• Peter Lawrence

Day Two - Argument Structure and The Impact Calculus Tournament

Today, we ventured further into argument structure. Moving beyond the claim, warrant, and impact model of argumentation, we discussed the Toulmin method, which emphasizes the importance of evidence, and argument maps, which combine both methods to visually depict fully deconstructed arguments. Here's an example of an argument map:

This is a pretty simple map. The claim is on the left side, and green boxes provide support for the main claim. Red boxes are objections, or rebuttals, to the main claim. Here's a map that we drew in lab:

A little messy - but you get the idea! We took a break from argument structure to cover presentation and speaking skills. We gave students actual evidence from debate rounds, and explained its formatting. Students then were able to practice speaking drills that worked on clarity, confidence, and efficiency. After these drills, we had our lunch outside.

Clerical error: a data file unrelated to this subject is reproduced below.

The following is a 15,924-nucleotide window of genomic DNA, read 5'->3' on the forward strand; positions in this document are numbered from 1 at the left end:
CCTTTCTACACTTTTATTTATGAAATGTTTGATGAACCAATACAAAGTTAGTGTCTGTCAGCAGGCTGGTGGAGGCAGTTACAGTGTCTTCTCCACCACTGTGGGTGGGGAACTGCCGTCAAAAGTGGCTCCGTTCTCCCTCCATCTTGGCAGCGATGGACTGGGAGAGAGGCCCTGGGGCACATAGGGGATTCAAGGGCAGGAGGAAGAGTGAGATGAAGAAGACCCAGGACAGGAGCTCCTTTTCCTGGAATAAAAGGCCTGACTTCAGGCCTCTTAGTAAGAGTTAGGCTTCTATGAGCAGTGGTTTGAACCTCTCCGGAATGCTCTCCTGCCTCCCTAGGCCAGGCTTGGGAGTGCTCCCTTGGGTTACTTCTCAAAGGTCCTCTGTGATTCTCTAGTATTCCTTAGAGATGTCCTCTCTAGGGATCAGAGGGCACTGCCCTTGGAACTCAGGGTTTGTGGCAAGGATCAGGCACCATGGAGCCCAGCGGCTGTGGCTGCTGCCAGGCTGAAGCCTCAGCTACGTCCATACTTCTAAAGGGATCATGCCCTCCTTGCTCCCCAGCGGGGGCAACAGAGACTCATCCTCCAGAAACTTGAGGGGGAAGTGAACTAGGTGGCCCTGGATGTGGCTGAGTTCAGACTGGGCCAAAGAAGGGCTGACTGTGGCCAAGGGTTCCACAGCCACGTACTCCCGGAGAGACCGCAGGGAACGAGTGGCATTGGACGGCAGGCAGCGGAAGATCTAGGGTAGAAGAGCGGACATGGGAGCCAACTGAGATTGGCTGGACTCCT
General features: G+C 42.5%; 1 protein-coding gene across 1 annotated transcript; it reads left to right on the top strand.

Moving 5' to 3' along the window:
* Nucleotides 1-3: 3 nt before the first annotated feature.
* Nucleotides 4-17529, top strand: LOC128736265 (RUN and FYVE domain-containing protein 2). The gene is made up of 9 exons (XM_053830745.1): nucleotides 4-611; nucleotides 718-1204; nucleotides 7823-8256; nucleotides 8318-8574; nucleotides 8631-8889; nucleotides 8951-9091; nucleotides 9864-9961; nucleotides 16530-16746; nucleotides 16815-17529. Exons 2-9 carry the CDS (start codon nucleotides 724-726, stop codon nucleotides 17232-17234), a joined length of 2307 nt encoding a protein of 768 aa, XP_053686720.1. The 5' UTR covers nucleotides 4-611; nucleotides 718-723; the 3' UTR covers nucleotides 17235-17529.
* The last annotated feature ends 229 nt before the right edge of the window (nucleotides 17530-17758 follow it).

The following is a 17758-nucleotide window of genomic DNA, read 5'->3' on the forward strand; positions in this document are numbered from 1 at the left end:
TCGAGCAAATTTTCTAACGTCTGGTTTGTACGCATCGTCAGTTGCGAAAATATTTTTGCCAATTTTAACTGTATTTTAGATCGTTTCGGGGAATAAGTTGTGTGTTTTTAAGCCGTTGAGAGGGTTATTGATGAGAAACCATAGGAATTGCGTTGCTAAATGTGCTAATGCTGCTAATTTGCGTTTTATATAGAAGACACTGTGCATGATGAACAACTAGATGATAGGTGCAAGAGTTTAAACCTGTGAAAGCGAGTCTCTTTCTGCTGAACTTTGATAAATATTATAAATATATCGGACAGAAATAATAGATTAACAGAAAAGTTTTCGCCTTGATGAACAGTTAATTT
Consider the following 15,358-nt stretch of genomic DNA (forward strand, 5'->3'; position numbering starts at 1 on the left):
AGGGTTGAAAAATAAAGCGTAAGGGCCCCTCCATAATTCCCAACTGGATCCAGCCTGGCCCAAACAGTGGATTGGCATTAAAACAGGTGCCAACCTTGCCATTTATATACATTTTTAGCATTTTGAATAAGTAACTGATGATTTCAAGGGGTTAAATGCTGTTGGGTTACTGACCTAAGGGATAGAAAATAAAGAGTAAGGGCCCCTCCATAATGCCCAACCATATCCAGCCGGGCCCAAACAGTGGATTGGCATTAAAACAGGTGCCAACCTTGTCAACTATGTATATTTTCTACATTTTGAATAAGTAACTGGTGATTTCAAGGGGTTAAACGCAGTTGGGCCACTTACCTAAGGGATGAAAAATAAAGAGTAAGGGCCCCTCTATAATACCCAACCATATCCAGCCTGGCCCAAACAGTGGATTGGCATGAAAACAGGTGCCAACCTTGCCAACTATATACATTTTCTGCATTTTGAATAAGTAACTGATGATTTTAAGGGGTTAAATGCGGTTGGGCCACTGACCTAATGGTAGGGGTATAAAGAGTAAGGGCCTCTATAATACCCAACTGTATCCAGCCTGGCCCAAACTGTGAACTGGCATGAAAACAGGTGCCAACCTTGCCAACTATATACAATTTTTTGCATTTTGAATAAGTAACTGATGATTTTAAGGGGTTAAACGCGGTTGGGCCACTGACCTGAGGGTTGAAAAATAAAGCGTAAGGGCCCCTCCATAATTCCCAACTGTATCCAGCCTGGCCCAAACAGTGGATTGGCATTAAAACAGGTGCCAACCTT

Once back from lunch, we returned to argument structure, teaching the different frames for comparing relative impacts: magnitude, probability, timeframe, reversibility, and preventability. We covered the importance of focusing on winning one or two of those frames - it's hard to win all five - and then practiced both our impact calculus and speaking skills in an impact calculus tournament. Students debated impacts from cyberterrorism to racism, and tried to frame their impact as the most important. We were excited to hear students debate a second time today, and we saw improvement even over the last 24 hours in many students' confidence, delivery, and understanding of argument structure. We're excited for tomorrow!


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